**Over Supply of Iranian Oil
By Dipo Olowookere
The controversies trailing one of the leading energy firms in Nigeria, Oando Plc, may not be far from over, going by the latest information involving the organisation.
The company, which is yet to settle its case of alleged infractions levelled against it by the apex regulatory agency in the nation’s capital market, the Securities and Exchange Commission (SEC), is having another matter it has to settle with an Italian multinational oil and gas company, Eni.
Eni, in a complaint filed recently, fingered the Dubai-based trading arm of Oando Plc in an alleged fraud involving the supply of oil from a country restricted from selling the product.
In a report by Reuters, Eni accused its former head of oil trading, Mr Alessandro Des Dorides, of delivering a shipment containing Iranian crude, allegedly sourced from the Oando subsidiary.
The Italian energy company said it was not informed that the consignment had oil from Iran, which is targeted by U.S. sanctions. Handling Iranian oil would have breached sanctions the United States reimposed or extended last year after quitting a nuclear deal between Iran and world powers.
Eni said when it became suspicious of what was delivered, it rejected the one million barrel cargo onboard a White Moon shipment. The company said suspended Mr Des Dorides at the end of May for an unrelated petrochemical deal with a small Italian oil trading firm, Napag, in 2018.
In the filing to the Milan prosecutor’s office, Eni said Mr Des Dorides mislead all parties to the deal, hiding the role of Napag, which Eni had suspended dealings with in February over a separate investigation by Milan prosecutors into suspected obstruction of justice by members of Eni’s former legal team.
It was said that after the rejection of the delivery in June, the head of the Italian Senate Industry Committee wrote to Eni Chief Executive, Mr Claudio Descalzi, seeking clarification on the origin of an oil cargo labeled as coming from Iraq.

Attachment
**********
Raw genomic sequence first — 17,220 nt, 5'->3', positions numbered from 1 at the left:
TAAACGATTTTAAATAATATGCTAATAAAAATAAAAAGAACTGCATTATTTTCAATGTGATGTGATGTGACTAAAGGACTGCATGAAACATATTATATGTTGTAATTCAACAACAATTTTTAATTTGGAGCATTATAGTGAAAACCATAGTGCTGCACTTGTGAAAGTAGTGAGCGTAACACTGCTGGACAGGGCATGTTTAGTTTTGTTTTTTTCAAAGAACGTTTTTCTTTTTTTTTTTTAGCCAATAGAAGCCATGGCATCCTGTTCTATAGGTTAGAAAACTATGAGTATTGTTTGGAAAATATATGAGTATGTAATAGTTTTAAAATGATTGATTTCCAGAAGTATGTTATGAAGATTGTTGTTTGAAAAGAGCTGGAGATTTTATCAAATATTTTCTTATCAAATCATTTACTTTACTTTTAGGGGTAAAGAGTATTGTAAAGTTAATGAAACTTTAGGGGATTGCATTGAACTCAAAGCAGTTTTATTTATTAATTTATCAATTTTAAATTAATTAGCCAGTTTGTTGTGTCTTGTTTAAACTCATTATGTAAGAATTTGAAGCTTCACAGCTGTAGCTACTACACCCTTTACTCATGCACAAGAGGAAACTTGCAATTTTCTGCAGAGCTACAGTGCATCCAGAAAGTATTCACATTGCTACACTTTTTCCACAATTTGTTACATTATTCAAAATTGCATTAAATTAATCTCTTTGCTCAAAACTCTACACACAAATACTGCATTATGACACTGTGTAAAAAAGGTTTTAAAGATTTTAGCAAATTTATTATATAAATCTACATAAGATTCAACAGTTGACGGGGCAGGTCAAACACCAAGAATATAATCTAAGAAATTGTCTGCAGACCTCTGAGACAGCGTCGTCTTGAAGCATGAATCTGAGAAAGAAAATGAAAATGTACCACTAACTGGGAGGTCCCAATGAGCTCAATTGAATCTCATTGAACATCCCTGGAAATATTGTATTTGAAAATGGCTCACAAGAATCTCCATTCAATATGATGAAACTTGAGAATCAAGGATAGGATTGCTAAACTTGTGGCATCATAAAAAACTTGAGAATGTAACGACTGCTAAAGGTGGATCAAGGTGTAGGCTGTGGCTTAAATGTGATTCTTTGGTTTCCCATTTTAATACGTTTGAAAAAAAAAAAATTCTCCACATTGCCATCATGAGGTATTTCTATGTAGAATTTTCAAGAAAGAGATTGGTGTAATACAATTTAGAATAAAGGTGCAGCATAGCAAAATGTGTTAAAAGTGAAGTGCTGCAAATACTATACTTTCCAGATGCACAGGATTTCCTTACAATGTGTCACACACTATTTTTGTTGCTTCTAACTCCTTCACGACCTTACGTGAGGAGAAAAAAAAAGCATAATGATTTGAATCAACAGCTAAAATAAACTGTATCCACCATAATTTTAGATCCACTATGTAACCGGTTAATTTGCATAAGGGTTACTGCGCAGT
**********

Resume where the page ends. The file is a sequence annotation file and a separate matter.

In its explanation, Eni said it bought the crude from Oando, who in turn bought the oil from the London branch of Italy’s Napag.
Oando said it took back the cargo from Eni but declined to comment further on the origins of the cargo as it was “in the middle of a resolution” over the rejected oil. Oando said the terms of the deal were “normal for the trading industry,” Reuters reports.
Eni said that the mismatch in the crude’s chemical composition “coupled with other red flags led to the decision to terminate the transaction.”
The oil loaded onto the White Moon came via two ship-to-ship transfers that makes the origin harder to track, according to sources with direct knowledge of the deal.
The crude bought from Oando was loaded onto the White Moon from another vessel, the New Prosperity, but that vessel itself had been loaded with oil from a third tanker, the Abyss, the sources added.
The Abyss makes regular voyages through the Mideast Gulf with its transponder switched off for days at a time, according to Refinitiv Eikon ship tracking. The transponder was switched off between April 24 and May 3 when it transferred oil to the New Prosperity. For safety reasons, it is unusual for ships to turn off their tracking systems.
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